Politics is a dirty game and like it or not, all big companies play the game to their advantage. I use Google products, I like Google products, but it is plain to me that the company isn’t as clean as it would like to present itself. Does Google do a lot of good things? Of course they do. But they’re also involved in a lot of questionable activities that go against their “Don’t Be Evil” mantra. British news outlet The Guardian is revealing today that Google has been lobbying US congressmen to lobby for Google in the EU to get the antitrust case against them dropped.
An investigation by the Guardian into Google’s multifaceted lobbying campaign in Europe has uncovered fresh details of its activities and methods. Based on documents obtained under a freedom of information request and a series of interviews with EU officials, MEPs and Brussels lobbyists, the investigation has also found:
*Google’s co-founder and CEO Larry Page met the then European commission chief privately in California in spring 2014 and raised the antitrust case despite being warned by EU officials that it would be inappropriate to do so.
*Officials and lawmakers in Brussels say they have witnessed a significant expansion of Google lobbying efforts over the past 18 months as the company faces increased scrutiny of its business activities in Europe.
*Google has employed several former EU officials as in-house lobbyists, and has funded European thinktanks and university research favourable to its position as part of its broader campaign.
Both Democratic and Republican senators and congressmen have sent letters to the EU urging the dropping of the case against Google. The Guardian has copies of some of those letters which can be viewed below.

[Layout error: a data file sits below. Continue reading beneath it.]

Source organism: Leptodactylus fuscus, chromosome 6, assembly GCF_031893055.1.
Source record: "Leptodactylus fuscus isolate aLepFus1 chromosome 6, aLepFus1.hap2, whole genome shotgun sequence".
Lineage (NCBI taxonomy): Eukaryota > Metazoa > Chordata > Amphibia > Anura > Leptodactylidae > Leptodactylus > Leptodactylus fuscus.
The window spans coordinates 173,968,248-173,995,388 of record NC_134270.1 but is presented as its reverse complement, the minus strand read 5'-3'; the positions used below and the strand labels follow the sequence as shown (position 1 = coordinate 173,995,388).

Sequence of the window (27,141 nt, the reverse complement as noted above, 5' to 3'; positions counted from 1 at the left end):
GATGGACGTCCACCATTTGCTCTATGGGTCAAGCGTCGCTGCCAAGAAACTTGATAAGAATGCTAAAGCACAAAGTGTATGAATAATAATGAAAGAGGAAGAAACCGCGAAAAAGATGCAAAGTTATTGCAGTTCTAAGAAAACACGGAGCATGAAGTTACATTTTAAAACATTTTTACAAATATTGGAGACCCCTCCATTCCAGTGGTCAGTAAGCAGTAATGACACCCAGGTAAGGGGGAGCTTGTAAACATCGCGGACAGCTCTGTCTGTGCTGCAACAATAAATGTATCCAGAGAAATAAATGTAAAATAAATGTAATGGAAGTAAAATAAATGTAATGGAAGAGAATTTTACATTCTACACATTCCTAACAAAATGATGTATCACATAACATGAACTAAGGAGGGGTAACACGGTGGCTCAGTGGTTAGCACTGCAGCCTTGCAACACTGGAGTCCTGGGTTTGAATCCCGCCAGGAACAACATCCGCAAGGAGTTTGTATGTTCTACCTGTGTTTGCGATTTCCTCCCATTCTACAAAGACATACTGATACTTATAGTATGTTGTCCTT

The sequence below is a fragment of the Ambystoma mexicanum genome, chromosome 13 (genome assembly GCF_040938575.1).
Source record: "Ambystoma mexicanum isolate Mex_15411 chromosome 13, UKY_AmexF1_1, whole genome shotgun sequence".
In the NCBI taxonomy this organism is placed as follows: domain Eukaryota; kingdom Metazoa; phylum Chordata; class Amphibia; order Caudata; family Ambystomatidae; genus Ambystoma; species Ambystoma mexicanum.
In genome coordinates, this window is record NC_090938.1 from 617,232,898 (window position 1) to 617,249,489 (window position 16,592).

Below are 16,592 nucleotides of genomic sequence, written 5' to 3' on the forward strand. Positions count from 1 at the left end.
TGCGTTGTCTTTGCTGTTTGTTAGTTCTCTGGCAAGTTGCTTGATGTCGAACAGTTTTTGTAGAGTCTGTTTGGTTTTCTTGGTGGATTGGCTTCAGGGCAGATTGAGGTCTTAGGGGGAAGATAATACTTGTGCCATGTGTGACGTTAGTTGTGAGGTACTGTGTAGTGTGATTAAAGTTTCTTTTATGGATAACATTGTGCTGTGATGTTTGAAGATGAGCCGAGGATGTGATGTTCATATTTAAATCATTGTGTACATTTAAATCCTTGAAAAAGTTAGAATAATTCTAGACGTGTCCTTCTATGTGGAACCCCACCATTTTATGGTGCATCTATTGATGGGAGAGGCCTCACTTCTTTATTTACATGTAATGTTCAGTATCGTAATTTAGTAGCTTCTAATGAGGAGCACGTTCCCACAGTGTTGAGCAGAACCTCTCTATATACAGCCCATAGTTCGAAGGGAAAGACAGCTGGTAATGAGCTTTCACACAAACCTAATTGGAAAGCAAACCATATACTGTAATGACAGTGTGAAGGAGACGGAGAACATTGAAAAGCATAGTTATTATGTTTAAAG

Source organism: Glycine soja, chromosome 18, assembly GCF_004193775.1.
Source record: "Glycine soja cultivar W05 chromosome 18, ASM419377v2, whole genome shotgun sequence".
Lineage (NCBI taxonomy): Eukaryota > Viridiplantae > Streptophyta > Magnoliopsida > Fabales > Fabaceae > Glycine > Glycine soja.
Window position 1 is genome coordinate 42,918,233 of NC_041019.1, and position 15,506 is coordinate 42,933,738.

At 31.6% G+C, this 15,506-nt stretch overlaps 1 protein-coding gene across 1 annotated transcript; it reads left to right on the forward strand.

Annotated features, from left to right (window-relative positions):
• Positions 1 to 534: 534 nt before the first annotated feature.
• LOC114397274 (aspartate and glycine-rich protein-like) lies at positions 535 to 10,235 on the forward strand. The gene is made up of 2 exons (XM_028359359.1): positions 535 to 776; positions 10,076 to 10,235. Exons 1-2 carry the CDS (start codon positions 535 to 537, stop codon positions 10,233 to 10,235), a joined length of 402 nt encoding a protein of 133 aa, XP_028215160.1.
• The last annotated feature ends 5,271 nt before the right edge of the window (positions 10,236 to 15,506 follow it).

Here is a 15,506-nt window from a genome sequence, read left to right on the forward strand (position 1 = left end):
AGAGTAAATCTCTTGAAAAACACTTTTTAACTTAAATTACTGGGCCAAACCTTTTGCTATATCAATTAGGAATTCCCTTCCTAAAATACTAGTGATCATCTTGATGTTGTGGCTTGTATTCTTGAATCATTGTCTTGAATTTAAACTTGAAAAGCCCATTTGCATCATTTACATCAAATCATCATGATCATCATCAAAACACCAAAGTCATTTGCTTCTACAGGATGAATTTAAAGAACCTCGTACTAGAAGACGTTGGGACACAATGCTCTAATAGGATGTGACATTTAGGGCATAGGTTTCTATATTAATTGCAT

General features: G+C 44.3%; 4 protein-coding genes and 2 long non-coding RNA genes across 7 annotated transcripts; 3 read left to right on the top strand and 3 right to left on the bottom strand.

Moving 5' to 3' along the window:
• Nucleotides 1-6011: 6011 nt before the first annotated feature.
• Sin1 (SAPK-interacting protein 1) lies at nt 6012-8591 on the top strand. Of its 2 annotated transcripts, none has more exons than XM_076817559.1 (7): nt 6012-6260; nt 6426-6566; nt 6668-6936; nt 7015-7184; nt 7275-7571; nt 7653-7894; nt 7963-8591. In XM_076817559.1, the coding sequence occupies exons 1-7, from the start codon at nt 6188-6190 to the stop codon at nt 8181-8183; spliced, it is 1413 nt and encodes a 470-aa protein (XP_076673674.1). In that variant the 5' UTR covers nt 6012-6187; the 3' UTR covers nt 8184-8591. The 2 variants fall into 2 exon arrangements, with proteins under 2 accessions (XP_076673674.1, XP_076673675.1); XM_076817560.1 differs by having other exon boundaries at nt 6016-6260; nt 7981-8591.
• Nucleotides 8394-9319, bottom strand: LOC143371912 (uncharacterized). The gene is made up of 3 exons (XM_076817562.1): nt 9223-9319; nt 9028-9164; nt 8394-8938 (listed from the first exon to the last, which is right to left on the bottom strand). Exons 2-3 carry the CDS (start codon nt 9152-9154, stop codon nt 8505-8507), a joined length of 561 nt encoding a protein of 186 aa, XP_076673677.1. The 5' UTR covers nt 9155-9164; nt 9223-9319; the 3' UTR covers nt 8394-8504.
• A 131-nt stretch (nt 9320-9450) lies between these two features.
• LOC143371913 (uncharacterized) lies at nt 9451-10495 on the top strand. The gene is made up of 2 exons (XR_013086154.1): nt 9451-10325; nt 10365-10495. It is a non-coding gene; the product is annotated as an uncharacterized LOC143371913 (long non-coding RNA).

In another letter, the US House judiciary committee wrote to MEPs concerning the antitrust case against Google. The committee’s chairman, Bob Goodlatte, said the committee was “troubled to learn” some MEPs were “encouraging antitrust enforcement efforts that appear to be motivated by politics” that would ultimately undermine free markets.
Google has consistently donated to Goodlatte’s election campaigns, while members on the judiciary committee that he chairs collectively received more than $200,000 (£133,000) from the company during the 2014 election cycle.
Google declined to comment on the letters or its ties to the committee, including the fact one of its senior lawyers in Washington had joined the firm straight from the judiciary committee where he served as an antitrust counsel to its Republican members. A spokeswoman for the committee did not respond to the Guardian’s requests for comment.
It’s pretty clear that Google feels threatened by the EU case against them. Enlisting members of congress from both sides of the aisle speaks volumes. Of course there are two sides to the argument against Google: Are they really violating antitrust laws? Are they really so big that they’re controlling that much of the search market in the EU? The EU felt strongly enough about these issues to bring this case against the company. What this story confirms is Google’s money play in Washington and the influence they hold over both parties. There’s nothing inherently bad about lobbying in Washington, that’s what politics is, but when companies make it seem they’re above that then use the same tactics to pull themselves out of a bind. It stinks. You can read the full Guardian investigation at the link below.Source: The Guardian